The Project Gutenberg eBook of Mezzotints in modern music

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Title: Mezzotints in modern music

Brahms, Tschaïkowsky, Chopin, Richard Strauss, Liszt and Wagner

Author: James Huneker

Release date: February 25, 2023 [eBook #70132]

Language: English

Original publication: United States: Charles Scribner's Sons, 1899

Credits: Tim Lindell and the Online Distributed Proofreading Team at (This file was produced from images generously made available by The Internet Archive/American Libraries.)








Copyright 1899

Affectionately Inscribed


I. The Music of the Future1
II. A Modern Music Lord81
III. Richard Strauss and Nietzsche141
IV. The Greater Chopin160
V. A Liszt Étude224
VI. The Royal Road to Parnassus240
VII. A Note on Richard Wagner285


[Pg 1]

The death of Johannes Brahms in 1897 removed from the sparsely settled land of music the last of the immortals; the one whom Bülow justly ranked with Bach and Beethoven; the one upon whom Schumann lavished both praise and prophecy. Not by any wrench of the imagination can we conjure the name of Antonin Dvorák, despite his delightful gift of saying naïve and Slavic things; not by any excess of sentiment can we dower Italy’s grand old man Verdi with the title, nor yet France’s favorite son, Saint-Saëns; not any one nor all of these three varying talents can be compared to the great, virile man who died in Vienna, the city of his preference but not of his birth.

When the printed list of Brahms’ achievements in song, sonata, symphony and choral works of vast proportions is placed before you, amazement at the slow, patient, extraordinary fertility and versatility of the man seizes upon you. It is not alone that he wrote[Pg 2] four symphonies of surpassing merit, two piano concertos, a violin concerto, a double concerto for violin and violoncello, songs, piano pieces, great set compositions like the Song of Destiny and the German Requiem, duos, trios, quartets, quintets, sextets, sestets, all manner of combinations for wood, for wind, for strings and voices; it is the sum total of high excellence, the stern, unyielding adherence to ideals sometimes almost frostily unhuman—in a word, the logical, consistent and philosophic bent of the man’s mind—that forces your homage. For half a century he pursued the beautiful in its most elusive and difficult form; pursued it when the fashions of the hour, day and year mocked at such wholesale, undeviating devotion, when form was called old-fashioned, sobriety voted dull, and the footlights had invaded music’s realm and menaced it in its very stronghold—the symphony.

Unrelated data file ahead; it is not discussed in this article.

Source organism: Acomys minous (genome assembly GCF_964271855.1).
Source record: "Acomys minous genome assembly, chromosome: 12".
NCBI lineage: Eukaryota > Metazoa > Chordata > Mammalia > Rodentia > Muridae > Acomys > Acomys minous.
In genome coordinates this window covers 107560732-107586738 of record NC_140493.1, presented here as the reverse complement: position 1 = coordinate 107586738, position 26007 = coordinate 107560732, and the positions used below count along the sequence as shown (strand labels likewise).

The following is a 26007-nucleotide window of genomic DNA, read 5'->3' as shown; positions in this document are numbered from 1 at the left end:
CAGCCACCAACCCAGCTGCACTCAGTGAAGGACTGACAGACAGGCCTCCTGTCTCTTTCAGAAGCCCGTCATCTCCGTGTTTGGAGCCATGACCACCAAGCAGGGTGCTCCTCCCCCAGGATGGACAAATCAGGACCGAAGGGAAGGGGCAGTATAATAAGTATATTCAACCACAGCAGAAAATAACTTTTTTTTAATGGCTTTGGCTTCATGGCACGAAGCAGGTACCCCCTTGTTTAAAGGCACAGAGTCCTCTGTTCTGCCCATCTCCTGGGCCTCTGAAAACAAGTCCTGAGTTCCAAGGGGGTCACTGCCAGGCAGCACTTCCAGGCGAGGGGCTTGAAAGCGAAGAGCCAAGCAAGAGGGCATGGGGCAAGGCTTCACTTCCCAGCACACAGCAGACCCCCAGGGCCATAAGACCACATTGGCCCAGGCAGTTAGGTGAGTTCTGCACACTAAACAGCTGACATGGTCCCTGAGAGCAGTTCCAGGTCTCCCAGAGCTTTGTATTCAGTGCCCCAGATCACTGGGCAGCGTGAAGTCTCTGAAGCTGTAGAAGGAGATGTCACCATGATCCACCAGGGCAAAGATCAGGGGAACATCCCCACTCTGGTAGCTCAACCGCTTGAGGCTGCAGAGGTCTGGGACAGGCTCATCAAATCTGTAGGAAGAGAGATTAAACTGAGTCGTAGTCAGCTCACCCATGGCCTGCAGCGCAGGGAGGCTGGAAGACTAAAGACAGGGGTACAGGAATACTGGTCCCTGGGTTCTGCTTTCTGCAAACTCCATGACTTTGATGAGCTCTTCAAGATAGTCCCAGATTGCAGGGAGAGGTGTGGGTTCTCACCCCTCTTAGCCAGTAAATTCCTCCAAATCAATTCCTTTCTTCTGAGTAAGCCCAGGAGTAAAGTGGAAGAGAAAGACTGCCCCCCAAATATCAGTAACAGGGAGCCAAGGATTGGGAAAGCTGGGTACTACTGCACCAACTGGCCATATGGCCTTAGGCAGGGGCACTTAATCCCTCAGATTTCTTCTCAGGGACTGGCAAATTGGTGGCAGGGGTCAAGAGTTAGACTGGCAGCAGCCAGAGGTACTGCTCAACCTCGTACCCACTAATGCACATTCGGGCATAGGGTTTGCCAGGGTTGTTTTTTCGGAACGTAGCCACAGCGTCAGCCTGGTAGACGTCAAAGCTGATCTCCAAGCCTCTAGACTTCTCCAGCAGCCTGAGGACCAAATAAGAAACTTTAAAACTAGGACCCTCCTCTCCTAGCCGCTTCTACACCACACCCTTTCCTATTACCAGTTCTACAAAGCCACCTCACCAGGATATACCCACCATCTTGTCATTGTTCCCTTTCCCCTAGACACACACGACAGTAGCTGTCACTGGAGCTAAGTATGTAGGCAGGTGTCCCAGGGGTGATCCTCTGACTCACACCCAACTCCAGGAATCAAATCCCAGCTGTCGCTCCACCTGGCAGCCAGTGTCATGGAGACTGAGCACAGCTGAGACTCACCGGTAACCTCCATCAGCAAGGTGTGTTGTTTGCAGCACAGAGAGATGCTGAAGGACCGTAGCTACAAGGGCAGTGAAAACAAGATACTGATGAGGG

When a complete life of Johannes Brahms is written, this trait of fidelity, this marvellous spiritual obstinacy of the man will be lovingly dealt with. There seems to be a notion abroad that because Brahms refused to challenge current tendencies in art and literature he held himself aloof, was remote from humanity, was a bonze of art, a Brahmin, and not a bard chanting its full-blooded wants and[Pg 3] woes with full throat. Nothing could be wider of the truth. Brahms’ music throbs with humanity; with the rich red blood of mankind. He was the greatest contrapuntist after Bach, the greatest architectonist after Beethoven, but in his songs he was as simple, as manly, as tender as Robert Burns. His topmost peaks are tremendously remote, and glitter and gleam in an atmosphere almost too thin for dwellers of the plains; but how intimate, how full of charm, of graciousness are the happy moments in his chamber music!